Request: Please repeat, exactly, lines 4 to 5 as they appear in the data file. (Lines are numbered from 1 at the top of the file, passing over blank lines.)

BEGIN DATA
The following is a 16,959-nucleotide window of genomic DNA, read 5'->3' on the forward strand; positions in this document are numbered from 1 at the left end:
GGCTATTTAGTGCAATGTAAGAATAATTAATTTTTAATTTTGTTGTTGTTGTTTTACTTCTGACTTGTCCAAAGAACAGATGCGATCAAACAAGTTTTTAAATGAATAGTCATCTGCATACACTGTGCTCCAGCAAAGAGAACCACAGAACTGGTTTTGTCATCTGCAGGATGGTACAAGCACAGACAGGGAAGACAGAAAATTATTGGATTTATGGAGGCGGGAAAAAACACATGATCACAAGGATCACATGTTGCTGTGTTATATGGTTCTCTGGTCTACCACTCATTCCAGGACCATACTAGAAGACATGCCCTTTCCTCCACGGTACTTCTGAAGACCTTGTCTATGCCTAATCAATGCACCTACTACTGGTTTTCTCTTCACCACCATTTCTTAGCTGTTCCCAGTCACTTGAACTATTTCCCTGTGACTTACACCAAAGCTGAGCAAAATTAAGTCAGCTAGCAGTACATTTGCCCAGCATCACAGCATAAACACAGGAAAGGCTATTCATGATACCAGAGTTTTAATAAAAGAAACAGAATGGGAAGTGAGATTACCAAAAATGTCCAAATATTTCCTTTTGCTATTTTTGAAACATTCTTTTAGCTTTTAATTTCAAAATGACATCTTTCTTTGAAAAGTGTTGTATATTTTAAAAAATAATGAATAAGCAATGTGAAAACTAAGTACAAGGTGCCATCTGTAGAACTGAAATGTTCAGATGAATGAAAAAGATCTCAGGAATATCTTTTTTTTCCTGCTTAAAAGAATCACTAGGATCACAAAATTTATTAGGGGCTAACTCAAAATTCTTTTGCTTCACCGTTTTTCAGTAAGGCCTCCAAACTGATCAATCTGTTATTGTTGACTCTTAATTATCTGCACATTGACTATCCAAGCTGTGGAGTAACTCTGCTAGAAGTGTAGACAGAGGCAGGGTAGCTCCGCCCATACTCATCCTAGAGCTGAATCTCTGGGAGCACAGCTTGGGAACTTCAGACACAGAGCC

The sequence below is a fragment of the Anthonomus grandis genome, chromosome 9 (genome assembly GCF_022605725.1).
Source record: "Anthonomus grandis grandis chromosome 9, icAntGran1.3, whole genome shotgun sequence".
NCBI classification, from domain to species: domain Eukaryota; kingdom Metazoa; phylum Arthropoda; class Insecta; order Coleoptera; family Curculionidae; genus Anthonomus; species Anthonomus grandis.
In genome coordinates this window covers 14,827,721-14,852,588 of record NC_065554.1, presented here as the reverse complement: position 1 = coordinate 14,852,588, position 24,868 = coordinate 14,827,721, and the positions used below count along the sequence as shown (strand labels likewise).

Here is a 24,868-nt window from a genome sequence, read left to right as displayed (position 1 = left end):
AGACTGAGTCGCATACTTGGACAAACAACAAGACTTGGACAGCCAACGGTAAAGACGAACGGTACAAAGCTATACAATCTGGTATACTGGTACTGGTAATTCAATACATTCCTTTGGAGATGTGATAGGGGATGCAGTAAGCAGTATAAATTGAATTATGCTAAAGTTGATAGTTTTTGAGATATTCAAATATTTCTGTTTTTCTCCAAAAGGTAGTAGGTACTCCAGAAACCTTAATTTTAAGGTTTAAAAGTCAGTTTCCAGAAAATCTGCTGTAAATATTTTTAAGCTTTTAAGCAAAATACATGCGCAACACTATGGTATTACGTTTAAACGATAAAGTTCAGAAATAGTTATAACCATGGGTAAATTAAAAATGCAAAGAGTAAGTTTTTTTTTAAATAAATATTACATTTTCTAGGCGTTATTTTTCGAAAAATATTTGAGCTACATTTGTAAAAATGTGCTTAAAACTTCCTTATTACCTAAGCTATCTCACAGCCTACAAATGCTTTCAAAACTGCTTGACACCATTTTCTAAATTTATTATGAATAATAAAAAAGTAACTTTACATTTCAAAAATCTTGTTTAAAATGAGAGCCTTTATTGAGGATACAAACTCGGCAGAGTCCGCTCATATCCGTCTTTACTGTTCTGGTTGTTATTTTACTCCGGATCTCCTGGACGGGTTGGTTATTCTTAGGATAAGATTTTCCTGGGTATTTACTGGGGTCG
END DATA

Source record: "Anthonomus grandis grandis chromosome 9, icAntGran1.3, whole genome shotgun sequence".
NCBI classification, from domain to species: domain Eukaryota; kingdom Metazoa; phylum Arthropoda; class Insecta; order Coleoptera; family Curculionidae; genus Anthonomus; species Anthonomus grandis.